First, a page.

I play a lot of wide-ranging repertoire (Debussy), so a timid sound beyond the break just doesn't work. I did identify a perfectly balanced B a couple of weeks ago, but a more decisive buyer with deeper pockets bought it before I could decide
The imbalance you speak of is a classic tonal profile not only of a tired piano, but also many pianos right off the lot. The structure that a soundboard must provide in that range is significant. It is a structure that is hard to achieve at fabrication and hard to maintain over the long haul. Once the structure is gone, it's gone, and it ain't coming back with that board.
That said, the picture is more complex.
For instance, a really great piano that is out of tune, even with a wonderfully live and vibrant board, will sound weak in the high 4th octave to low 6th octave. "Out of tune" does not even need to mean sounding painfully sour, but rather "out of tune" can mean the intervals and unisons are not tight enough to "couple". You get 88 notes acting as uncooperative individuals rather than 88 notes working as a cohesive whole. As you might expect the sound is sometimes considerably weaker...not sour, but weaker and with a grating percussive attack. Couple the unisions and intervals and the treble might improve considerably...but the coupling will only last a couple of weeks after the tuning...alas...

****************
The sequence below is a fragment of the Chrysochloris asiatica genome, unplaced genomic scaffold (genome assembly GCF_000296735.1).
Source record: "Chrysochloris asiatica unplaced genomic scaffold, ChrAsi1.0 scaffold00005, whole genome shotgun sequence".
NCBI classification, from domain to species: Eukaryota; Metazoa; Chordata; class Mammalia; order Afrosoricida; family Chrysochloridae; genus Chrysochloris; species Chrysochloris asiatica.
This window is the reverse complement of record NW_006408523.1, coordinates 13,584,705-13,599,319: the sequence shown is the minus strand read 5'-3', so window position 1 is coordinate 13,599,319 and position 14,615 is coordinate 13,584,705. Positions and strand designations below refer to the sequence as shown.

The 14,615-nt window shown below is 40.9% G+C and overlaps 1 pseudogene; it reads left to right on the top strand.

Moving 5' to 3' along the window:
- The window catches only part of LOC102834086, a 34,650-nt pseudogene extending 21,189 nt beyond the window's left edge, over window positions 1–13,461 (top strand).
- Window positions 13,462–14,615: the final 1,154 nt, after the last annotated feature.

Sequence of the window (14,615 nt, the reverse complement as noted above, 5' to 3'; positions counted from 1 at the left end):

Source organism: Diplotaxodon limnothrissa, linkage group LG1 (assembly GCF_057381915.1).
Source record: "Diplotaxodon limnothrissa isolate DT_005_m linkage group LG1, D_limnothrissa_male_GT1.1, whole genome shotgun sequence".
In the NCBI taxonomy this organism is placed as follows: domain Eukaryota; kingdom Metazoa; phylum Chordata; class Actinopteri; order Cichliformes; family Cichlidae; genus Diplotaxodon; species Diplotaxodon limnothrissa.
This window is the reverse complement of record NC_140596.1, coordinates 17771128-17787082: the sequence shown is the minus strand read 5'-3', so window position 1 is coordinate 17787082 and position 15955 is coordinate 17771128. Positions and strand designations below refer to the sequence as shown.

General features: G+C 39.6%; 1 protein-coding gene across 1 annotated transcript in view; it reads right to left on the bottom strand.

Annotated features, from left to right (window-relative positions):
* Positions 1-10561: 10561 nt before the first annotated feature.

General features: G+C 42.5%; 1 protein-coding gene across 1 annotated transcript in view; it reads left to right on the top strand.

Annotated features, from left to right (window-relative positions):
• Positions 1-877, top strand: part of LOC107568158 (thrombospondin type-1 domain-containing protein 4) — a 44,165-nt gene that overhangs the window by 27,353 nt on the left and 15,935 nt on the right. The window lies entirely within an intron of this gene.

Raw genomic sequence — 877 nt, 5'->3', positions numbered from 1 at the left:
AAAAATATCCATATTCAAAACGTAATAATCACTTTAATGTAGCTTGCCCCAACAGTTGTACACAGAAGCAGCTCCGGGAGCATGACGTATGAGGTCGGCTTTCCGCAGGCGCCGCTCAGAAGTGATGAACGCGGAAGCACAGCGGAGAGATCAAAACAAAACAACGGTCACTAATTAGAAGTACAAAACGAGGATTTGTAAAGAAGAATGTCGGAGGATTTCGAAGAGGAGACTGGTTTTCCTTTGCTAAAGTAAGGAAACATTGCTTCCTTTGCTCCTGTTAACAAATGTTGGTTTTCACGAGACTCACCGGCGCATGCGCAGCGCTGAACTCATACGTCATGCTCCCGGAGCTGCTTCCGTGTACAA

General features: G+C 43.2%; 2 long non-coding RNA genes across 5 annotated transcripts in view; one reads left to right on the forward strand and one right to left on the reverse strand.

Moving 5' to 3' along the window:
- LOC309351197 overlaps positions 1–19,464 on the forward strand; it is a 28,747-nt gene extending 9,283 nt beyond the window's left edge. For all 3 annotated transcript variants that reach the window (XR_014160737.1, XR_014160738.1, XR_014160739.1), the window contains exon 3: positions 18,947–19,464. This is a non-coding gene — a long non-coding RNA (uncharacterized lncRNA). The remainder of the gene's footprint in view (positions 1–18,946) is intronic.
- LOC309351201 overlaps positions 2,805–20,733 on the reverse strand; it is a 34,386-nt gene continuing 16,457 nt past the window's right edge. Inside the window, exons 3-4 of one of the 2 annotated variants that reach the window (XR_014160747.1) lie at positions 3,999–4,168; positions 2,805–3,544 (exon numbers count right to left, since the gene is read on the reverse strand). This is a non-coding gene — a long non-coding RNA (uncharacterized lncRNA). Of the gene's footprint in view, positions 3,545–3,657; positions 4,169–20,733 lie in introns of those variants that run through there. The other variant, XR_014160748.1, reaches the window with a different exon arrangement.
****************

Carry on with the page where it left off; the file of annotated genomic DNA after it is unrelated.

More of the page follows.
Sounds like you like Debussy. So do I.
He, like other 20th century masters, understood that supposedly "dissonant sounds" are consonant unto lush, in their own way. This means he plays with a tone's high partials big time. To really turn this music on, you need a piano which achieves its sustained treble through "structural sustain" rather than brightened short sustain sound you refer to in your post.
Interestingly though, the instruments Debussy played had significantly less sustain than pianos you are looking at. This shorter sustain though was balanced with a less powerful bass than we are used to. The bass was able to complement rather than overwhelmed the treble. The bass contained more tone and way less "growl" or "snarl" than most modern pianos shoot for.
The power of most modern pianos, power which is often relegated to the low end of the keyboard, can make life difficult for this music. The low registers for Debussy and Impressionists sing better if they are allowed be sound more like tones rather than Late Romantic "growl". You might keep this in mind as you look for a sound, as different styles prefer slightly to largely different tonal profiles. Any piano would work in any style, but some really sing in a particular style.
My own aesthetic taste prefers instruments with plenty of shimmering sustain for Debussy. So personally I would be looking for a high treble sustain piano if this music were high on my favorites list. Pianos which favor high partials really work with this music.
To this end, Rib Crowned & Supported boards can have trebles which are habit forming. This is specifically why my I design and fabricate this style of board, instead of standard modern compression crowned boards...RC&S boards can really pull this treble sustain off beautifully, but their sound is not everyone's cup of tea. I would suggest you try out a piano with Rib Crowned & Supported belly as you try and define what you are looking for tonally. You may be very taken with the sound.